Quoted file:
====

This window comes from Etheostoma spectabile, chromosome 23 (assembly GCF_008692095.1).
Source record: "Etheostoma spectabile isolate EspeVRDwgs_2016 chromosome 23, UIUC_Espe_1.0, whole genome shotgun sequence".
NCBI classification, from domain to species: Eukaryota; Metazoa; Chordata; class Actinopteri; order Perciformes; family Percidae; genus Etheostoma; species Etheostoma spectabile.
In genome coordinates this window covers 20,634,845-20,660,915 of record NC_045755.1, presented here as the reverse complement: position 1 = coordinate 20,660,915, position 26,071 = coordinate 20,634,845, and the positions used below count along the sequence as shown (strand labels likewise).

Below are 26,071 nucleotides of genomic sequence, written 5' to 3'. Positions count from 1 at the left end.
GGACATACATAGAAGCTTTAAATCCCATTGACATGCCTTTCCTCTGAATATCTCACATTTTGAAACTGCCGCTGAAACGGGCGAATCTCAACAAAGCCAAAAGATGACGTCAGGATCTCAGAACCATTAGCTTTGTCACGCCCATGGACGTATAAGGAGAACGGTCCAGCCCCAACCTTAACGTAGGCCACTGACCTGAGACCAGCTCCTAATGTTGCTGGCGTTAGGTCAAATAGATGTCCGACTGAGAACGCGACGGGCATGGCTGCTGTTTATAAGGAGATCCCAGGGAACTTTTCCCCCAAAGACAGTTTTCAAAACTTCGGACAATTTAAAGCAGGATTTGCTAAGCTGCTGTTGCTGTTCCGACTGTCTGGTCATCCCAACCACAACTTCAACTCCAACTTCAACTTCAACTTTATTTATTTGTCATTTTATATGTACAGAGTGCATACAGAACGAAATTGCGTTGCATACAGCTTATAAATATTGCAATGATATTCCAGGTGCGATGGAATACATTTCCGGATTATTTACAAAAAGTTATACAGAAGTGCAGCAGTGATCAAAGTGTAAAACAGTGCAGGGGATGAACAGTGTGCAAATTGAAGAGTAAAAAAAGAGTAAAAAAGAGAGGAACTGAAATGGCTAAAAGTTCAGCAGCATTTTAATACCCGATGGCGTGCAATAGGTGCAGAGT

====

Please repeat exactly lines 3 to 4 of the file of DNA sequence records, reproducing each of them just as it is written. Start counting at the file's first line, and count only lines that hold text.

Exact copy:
NCBI classification, from domain to species: Eukaryota; Metazoa; Chordata; class Actinopteri; order Perciformes; family Percidae; genus Etheostoma; species Etheostoma spectabile.
In genome coordinates this window covers 20,634,845-20,660,915 of record NC_045755.1, presented here as the reverse complement: position 1 = coordinate 20,660,915, position 26,071 = coordinate 20,634,845, and the positions used below count along the sequence as shown (strand labels likewise).